Tide pools are created on rugged rocky slabs and ledges along the coast line that are in a constant dynamic state of change. When the high tide occurs the rocky ledges are submerged under water. When the tide is low the rocky ledges are out of the water and can be easily seen by walking around the rocky slabs. 

When the tide is out, holes and crevices in the rocky shore retain the sea water creating hundreds of tide pools. The pools vary in size and depth and all contain thousands of algae and various marine life. One can view several species of mussels, sponges, tiny crabs and many other creatures of sea life.

While walking and viewing the pools and marine life is allowed the tide pools are a Marine Protected Area and should never be disturbed. Walking among the tide pools gives visitors a tiny peak of what exists in the world under the oceans.

A short drive east of Santa Cruz located in the Santa Cruz Mountains is the Henry Cowell Redwoods State Park. This park is located in a rain forest which is conducive for the redwoods, furs and other varieties of green foliage. 

The main attraction is the grove of the giant redwood trees. While there are several hiking trails in the park, the Redwood Grove Loop Trail is the most popular. At just under a mile, the Redwood Grove Loop Trail features many of these magnificent trees and gives visitors an up close view of the redwoods. The tallest tree in the park is 277 feet tall. It was amazing to walk among these giants!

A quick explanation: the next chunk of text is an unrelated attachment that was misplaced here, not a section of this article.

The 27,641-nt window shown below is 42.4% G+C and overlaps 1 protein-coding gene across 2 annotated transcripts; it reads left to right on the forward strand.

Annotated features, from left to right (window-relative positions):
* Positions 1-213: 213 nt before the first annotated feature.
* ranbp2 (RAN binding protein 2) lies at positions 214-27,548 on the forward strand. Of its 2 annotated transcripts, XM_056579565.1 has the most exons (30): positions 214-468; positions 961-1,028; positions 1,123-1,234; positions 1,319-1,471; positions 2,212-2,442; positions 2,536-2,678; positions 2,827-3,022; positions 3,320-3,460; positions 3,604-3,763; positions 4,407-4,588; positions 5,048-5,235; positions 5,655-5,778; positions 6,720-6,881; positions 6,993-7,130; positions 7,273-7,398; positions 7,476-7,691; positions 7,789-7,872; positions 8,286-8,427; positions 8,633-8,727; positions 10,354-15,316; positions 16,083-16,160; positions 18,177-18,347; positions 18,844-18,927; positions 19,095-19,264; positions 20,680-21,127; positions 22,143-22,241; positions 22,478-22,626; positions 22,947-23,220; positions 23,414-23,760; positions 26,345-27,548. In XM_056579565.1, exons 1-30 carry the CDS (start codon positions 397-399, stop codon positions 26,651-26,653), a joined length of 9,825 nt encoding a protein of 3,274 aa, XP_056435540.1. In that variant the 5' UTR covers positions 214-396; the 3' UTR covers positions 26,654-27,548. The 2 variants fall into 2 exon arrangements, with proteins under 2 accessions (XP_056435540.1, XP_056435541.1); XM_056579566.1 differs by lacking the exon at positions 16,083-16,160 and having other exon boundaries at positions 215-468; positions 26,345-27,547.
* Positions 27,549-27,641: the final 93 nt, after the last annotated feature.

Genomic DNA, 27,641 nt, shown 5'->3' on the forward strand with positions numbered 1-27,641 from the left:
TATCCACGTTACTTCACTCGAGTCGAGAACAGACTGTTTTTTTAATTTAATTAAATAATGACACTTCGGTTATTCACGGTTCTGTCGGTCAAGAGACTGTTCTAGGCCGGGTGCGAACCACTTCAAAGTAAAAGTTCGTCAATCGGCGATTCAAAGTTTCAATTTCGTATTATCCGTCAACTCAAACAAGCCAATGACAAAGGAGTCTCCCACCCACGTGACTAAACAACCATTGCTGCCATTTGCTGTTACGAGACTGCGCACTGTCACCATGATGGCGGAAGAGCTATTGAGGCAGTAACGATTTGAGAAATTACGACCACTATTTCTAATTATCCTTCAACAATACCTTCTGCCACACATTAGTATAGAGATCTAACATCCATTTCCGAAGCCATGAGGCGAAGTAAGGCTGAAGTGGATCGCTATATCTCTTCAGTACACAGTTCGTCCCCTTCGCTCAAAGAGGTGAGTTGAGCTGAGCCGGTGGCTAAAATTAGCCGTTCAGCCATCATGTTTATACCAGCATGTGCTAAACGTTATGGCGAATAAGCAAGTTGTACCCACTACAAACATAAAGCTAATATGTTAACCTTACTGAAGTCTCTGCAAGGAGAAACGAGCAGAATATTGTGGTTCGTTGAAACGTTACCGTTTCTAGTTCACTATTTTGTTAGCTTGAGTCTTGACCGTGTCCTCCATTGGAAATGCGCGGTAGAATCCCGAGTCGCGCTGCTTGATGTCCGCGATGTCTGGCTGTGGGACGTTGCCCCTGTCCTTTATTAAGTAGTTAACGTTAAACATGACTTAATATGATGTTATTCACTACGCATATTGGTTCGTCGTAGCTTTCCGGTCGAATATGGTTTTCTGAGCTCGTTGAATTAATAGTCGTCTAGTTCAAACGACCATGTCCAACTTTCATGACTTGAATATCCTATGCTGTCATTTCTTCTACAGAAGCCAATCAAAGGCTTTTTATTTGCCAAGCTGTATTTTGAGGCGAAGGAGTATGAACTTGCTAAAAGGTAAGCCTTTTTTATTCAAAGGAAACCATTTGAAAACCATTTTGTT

After a few very special days in Santa Cruz, it was time for us to get in the RV and travel south. However, we didn’t go far. Next week’s Post From the Road will feature our visit to Monterey, Calif.

Editor’s note: Longtime Los Alamos photographer Gary Warren and his wife Marilyn are traveling around the country, and he shares his photographs, which appear in the “Posts from the Road” series published in the Sunday edition of the Los Alamos Daily Post.

Christmas Decorations: A closer view of the Christmas tree at the Santa Cruz Beach Boardwalk reveals the beach ball decorations and the garland on the tree made from flip flops which were very fitting for a tree on the beach. Photo by Gary Warren/ladailypost.com

Tide Pools: Tide pools can be found in various locations around Santa Cruz, Calif. Seen are waves as they crash against the rocky shore line during low tide with hundreds of tide pools along the rocky ledges of the coast line. During high tide, the rocky ledges are submerged by the sea waters. Photo by Gary Warren/ladailypost.com

Henry Cowell Redwoods State Park: Visitors at Henry Cowell Redwoods State Park in the Santa Cruz Mountains gaze at the magnificent redwood trees while hiking the Redwood Grove Loop Trail in the park. Photo by Gary Warren/ladailypost.com

Walking Around the Giants: Visitors enjoy walking around the giant redwoods at Henry Cowell Redwoods State Park a short drive from Santa Cruz, Calif. The trail through the grove of massive redwoods give visitors an up close view of some of the tallest trees in the world. The tallest redwood in the park stands 277 feet high. Photo by Gary Warren/ladailypost.com

LOS ALAMOS

ladailypost.com website support locally by OviNuppi Systems

CSTsiteisloaded